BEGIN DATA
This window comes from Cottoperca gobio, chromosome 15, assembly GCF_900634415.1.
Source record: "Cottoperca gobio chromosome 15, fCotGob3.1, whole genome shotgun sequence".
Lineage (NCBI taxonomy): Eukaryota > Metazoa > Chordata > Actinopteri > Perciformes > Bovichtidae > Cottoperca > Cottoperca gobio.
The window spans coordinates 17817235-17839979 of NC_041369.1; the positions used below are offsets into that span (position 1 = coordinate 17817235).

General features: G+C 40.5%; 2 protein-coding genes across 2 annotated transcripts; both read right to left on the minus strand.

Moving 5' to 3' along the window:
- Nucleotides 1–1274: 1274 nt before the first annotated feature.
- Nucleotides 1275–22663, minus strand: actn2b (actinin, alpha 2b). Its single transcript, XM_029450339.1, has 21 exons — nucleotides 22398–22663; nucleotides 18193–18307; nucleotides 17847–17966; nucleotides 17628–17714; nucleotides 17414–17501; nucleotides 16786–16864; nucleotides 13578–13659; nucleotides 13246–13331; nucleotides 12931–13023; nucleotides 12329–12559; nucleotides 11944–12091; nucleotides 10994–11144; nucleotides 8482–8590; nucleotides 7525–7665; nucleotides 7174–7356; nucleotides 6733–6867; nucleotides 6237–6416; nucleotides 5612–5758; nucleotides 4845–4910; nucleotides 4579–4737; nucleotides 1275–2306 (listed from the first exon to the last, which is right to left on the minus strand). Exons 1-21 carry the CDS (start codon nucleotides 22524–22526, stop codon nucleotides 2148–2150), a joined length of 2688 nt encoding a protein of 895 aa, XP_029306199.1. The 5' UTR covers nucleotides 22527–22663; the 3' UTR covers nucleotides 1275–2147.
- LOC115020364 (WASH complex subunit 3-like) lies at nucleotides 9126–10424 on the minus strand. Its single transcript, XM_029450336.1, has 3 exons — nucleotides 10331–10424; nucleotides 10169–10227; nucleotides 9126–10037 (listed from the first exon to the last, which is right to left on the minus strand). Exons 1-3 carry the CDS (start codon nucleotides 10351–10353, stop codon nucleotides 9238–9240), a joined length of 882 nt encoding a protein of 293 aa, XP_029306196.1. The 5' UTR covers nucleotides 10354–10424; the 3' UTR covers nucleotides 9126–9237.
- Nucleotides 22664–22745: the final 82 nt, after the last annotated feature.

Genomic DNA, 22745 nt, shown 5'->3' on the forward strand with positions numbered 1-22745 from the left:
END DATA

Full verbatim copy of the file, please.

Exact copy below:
This window comes from Cottoperca gobio, chromosome 15, assembly GCF_900634415.1.
Source record: "Cottoperca gobio chromosome 15, fCotGob3.1, whole genome shotgun sequence".
Lineage (NCBI taxonomy): Eukaryota > Metazoa > Chordata > Actinopteri > Perciformes > Bovichtidae > Cottoperca > Cottoperca gobio.
The window spans coordinates 17817235-17839979 of NC_041369.1; the positions used below are offsets into that span (position 1 = coordinate 17817235).

General features: G+C 40.5%; 2 protein-coding genes across 2 annotated transcripts; both read right to left on the minus strand.

Moving 5' to 3' along the window:
- Nucleotides 1–1274: 1274 nt before the first annotated feature.
- Nucleotides 1275–22663, minus strand: actn2b (actinin, alpha 2b). Its single transcript, XM_029450339.1, has 21 exons — nucleotides 22398–22663; nucleotides 18193–18307; nucleotides 17847–17966; nucleotides 17628–17714; nucleotides 17414–17501; nucleotides 16786–16864; nucleotides 13578–13659; nucleotides 13246–13331; nucleotides 12931–13023; nucleotides 12329–12559; nucleotides 11944–12091; nucleotides 10994–11144; nucleotides 8482–8590; nucleotides 7525–7665; nucleotides 7174–7356; nucleotides 6733–6867; nucleotides 6237–6416; nucleotides 5612–5758; nucleotides 4845–4910; nucleotides 4579–4737; nucleotides 1275–2306 (listed from the first exon to the last, which is right to left on the minus strand). Exons 1-21 carry the CDS (start codon nucleotides 22524–22526, stop codon nucleotides 2148–2150), a joined length of 2688 nt encoding a protein of 895 aa, XP_029306199.1. The 5' UTR covers nucleotides 22527–22663; the 3' UTR covers nucleotides 1275–2147.
- LOC115020364 (WASH complex subunit 3-like) lies at nucleotides 9126–10424 on the minus strand. Its single transcript, XM_029450336.1, has 3 exons — nucleotides 10331–10424; nucleotides 10169–10227; nucleotides 9126–10037 (listed from the first exon to the last, which is right to left on the minus strand). Exons 1-3 carry the CDS (start codon nucleotides 10351–10353, stop codon nucleotides 9238–9240), a joined length of 882 nt encoding a protein of 293 aa, XP_029306196.1. The 5' UTR covers nucleotides 10354–10424; the 3' UTR covers nucleotides 9126–9237.
- Nucleotides 22664–22745: the final 82 nt, after the last annotated feature.

Genomic DNA, 22745 nt, shown 5'->3' on the forward strand with positions numbered 1-22745 from the left: